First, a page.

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When the US's biggest ever coal ash spill buried 300 acres of waterfront property in a white, middle class suburb, the waste was treated as a toxic hazard. But by the time it reached Uniontown, a black community in Alabama, that was all forgotten. Now they are fighting back.
The plight of Kenya's Sengwer people shows that carbon offsets generated by 'sustainable' forest management are empowering a corporate recolonisation of the South backed by the World Bank against its own guidelines, writes Nafeez Ahmed. Indigenous forest peoples are at risk of genocide while corporations let rip.
Faceless estates. Sprawling suburbs. Soulless financial districts. Discredited elsewhere as fostering the worst kind of urban angst, these are the vogue in China.
The first time it occurred to James Jackson that there could be lasting damage from his US Navy service during Japan's tsunami and nuclear disaster came when his eldest son, Darius, was diagnosed with leukaemia.
Murderous family feuds, car accidents, accidental poisoning — it’s just another day in sunny California for the mountain lions of Malibu.
Though rigorous studies are few, there is evidence that tear gas is an abortifacient. This means it’s likely that police in Ferguson, Missouri, have been spraying abortion-causing chemicals on crowds of civilians.
We support the position of Earthjustice — an environmental watchdog group — that although the U.S. Environmental Protection Agency is proposing new regulations to protect farmworkers, including the 114,000 in Florida, more needs to be done to protect them from harmful pesticides.
Regulation is about more than just rules. When violations of the rules turn up, there has to be enforcement.
Until news media, activists, government and the oil industry respond to environmental harms, not to mention the general public, the environment will silently suffer.
The White House and EPA should have started their dirty-power plant cleanup with the dirty-fuel energy systems they directly control. Instead, they decided to make families living in the shadow of these smokestacks wait the longest for clean air and a healthful environment.
West Virginia's Department of Health and Human Resources lacks a program and properly trained staff to assess community-wide chemical exposures like those that followed the Elk River chemical leak in January, federal public health officials said in a new review made public Tuesday.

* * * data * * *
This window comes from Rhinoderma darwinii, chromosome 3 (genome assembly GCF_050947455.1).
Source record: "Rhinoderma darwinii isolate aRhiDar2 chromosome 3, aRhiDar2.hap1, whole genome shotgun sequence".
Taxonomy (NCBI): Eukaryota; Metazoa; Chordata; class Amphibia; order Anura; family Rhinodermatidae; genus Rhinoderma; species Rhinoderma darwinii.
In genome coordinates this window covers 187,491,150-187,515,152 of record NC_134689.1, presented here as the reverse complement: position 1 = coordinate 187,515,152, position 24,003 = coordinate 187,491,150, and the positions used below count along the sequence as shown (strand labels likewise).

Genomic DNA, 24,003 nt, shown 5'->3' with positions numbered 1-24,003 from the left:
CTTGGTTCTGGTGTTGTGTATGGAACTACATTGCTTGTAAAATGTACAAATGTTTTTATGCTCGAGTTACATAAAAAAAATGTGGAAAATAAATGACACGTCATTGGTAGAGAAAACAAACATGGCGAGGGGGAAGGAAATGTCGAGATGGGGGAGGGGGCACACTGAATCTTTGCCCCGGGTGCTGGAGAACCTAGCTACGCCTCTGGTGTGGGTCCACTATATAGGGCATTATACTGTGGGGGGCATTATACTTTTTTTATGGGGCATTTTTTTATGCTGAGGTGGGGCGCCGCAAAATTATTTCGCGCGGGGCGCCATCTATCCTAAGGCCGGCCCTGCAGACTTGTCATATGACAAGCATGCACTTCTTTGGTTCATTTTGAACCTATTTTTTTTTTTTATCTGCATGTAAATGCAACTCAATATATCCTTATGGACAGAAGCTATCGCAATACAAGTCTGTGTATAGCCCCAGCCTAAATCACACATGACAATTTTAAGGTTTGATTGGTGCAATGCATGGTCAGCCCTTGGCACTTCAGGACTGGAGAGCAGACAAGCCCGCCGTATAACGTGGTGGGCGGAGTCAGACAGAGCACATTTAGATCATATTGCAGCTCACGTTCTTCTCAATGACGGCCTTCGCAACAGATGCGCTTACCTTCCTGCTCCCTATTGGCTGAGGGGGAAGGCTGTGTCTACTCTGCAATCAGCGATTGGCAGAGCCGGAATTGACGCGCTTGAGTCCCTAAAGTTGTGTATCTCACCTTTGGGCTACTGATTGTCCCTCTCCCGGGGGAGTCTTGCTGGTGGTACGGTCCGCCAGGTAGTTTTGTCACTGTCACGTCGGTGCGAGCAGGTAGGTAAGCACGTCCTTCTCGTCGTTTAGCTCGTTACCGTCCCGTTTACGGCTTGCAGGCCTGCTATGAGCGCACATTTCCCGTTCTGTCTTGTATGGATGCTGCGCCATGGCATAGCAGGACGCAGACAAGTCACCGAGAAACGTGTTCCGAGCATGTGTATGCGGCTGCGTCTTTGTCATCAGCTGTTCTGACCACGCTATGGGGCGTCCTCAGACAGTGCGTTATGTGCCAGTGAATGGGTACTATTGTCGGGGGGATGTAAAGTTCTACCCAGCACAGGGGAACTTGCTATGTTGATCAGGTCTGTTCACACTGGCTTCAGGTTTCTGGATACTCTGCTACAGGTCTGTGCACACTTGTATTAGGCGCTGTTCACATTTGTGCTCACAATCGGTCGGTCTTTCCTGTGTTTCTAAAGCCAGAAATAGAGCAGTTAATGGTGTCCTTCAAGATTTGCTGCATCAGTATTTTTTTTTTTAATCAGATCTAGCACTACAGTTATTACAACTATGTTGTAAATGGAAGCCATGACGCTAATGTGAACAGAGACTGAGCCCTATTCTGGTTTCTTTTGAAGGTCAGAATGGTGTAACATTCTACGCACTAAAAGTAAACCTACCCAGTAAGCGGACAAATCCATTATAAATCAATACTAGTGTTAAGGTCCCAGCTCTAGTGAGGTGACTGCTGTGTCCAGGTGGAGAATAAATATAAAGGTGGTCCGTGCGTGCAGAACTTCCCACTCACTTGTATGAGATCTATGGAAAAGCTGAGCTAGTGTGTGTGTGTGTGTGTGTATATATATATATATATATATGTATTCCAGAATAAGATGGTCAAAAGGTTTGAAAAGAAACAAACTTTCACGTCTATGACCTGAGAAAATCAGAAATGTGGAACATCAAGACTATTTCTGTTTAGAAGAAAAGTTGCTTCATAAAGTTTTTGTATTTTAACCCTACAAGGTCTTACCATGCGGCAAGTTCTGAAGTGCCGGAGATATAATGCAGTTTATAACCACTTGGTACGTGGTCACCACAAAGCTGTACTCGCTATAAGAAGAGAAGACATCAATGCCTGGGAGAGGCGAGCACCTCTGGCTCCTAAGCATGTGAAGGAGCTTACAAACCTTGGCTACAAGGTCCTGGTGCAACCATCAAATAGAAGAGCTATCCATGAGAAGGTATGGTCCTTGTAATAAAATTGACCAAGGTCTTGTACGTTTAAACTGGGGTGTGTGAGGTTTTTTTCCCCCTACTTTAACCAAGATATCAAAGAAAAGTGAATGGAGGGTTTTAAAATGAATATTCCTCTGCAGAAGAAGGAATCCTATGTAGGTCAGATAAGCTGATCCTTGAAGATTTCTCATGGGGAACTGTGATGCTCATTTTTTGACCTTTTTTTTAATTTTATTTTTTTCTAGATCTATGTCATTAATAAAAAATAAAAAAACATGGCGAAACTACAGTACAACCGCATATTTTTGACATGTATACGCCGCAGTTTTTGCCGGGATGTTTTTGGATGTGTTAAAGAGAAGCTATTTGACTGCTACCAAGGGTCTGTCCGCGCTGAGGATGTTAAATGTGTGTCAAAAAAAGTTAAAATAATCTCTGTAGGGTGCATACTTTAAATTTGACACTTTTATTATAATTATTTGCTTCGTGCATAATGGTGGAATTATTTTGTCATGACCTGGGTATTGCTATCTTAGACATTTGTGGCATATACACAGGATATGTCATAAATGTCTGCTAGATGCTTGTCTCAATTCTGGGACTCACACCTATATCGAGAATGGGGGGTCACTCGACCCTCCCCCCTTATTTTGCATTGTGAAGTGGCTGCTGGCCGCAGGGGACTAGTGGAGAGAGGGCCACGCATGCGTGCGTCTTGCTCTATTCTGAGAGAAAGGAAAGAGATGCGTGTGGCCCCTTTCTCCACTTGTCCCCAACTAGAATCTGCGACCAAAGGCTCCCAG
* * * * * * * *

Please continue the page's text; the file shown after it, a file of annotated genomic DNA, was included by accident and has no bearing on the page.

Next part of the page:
Two new studies of private well water in Kewaunee County, Wisconsin, have linked contamination to fertilizer, livestock manure and human waste - laying bare a situation that county conservationist Andy Wallander can sum up in a sentence: “In these shallow bedrock areas, what you put on the surface, you will end up drinking eventually."
The Duke Energy power plant that spilled thousands of gallons of diesel fuel into the Ohio River late Monday has been written up by federal agents in the past.
Mexico's top environmental official said Tuesday that a mining company lied about a spill of millions of gallons of acids and heavy metals that contaminated two rivers and a dam downstream.
For the first time, the Environmental Protection Agency may require oil refineries to regularly measure the air quality at their perimeters. These fence line measurements will give surrounding communities – largely low-income communities of color – data on the level of pollution they are exposed to each day.
Arkansas saw emissions from its power plants rise 35 percent between 2005 and 2012, even as other states turned to cleaner-burning natural gas and the nation's overall power plant emissions trended downward.
The threats from climate change are many but a lesser-known issue may hit especially close to home for city dwellers. In the world’s already smoggy metropolises, pollution is likely to grow worse, a phenomenon scientists have taken to calling the climate penalty.
A report released Tuesday underscores the threat from pests that transmit West Nile virus or Lyme disease, indicating that impacts from a changing climate can be insidiously small and often overlooked.
A legislative plan to clean up Duke Energy’s coal ash pits was presumed to be all-but-dead until lawmakers reconvene in November, but now could be approved Wednesday in a last-minute development in Raleigh.
State House and Senate leaders said Tuesday that lawmakers have reached a compromise on legislation to make Duke Energy curb pollution from its 33 coal ash dumps across North Carolina.